Rick Scott: Add an Annual $2,500 Per Teacher
Around the State
Gov. Rick Scott will ask legislators for a $2,500 pay hike -- that's more than $48 per week -- for each full-time public school teacher in Florida.
According to prepared remarks for Scott’s appearance at Ocoee Middle School today, Scott also proposed that his budget request to state legislators next week include a request for an overall increase in funding for education.
“I can think of no better investment for our state than investing in those teachers who work on the front line of Florida’s future every day by teaching our children,” Scott’s is quoted in the prepared comments released by the governor’s office.
“The full budget, which we will announce in the next few weeks, will include a total of $480 million for teacher salaries. This funding is enough for a $2,500 pay raise -- plus related benefits -- for all full-time, classroom public teachers.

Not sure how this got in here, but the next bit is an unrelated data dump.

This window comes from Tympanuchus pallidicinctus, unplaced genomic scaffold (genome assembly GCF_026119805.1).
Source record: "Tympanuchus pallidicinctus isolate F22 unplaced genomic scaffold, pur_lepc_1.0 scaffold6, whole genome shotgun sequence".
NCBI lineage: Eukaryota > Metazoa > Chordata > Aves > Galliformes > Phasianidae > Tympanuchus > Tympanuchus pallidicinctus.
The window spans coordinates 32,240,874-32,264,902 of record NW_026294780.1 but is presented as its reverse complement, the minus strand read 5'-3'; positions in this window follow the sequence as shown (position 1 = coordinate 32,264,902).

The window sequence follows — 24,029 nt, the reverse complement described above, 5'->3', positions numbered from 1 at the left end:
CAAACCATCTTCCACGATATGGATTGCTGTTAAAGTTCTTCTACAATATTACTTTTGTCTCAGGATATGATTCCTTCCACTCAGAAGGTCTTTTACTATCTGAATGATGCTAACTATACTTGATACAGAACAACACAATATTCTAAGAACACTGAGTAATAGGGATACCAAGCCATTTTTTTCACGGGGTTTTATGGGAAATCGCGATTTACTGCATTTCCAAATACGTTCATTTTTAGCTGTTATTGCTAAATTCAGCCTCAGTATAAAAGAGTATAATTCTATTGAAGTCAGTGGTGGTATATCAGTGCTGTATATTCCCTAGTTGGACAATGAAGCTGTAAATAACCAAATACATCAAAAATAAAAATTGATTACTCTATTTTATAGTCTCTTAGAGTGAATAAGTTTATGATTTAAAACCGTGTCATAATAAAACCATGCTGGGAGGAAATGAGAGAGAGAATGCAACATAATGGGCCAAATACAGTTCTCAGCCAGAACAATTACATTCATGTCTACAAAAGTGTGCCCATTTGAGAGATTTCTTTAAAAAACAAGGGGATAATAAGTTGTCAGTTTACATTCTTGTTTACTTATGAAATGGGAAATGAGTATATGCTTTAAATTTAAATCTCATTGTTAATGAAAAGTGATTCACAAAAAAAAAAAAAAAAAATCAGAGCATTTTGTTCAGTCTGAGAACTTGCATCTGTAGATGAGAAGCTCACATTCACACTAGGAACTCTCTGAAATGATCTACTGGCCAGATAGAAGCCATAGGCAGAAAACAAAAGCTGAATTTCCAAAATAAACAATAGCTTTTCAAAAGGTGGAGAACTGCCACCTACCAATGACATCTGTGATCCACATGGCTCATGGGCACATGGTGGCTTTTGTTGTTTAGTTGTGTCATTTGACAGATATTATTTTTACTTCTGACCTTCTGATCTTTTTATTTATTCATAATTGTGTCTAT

“It is also important to note that not only will my budget include this $2,500 teacher pay raise, I will propose an overall increase in education funding. We will announce the full budget with even more details on our education investment in the next few weeks.”
Scott had earlier on Wednesday announced that he would be asking lawmakers to designate $480 million for the “across-the-board” teacher pay hike.
Senate President Don Gaetz, R-Niceville, spoke on Wednesday of supporting pay raises for teachers as well as other state workers who haven’t seen any pay increase for six years.
“I think that teachers are some government workers who deserve to have better compensation,” Gaetz told the Miami Herald. “But I know corrections officers, I know highway patrolmen ... who deserve a raise. And six years is a long time to wait.”
Scott is expected to propose merit-based pay increases for other state workers.
Last year, Scott's message to lawmakers included $1 billion more in funding for schools than in 2011, but didn’t direct any money toward pay.
Legislators approved the funding request.
In September, during an “education listening tour,” Scott hinted that schools had to do a better job prioritizing how money is used to help teachers.
Reach Jim Turner at firstname.lastname@example.org or at (772) 215-9889.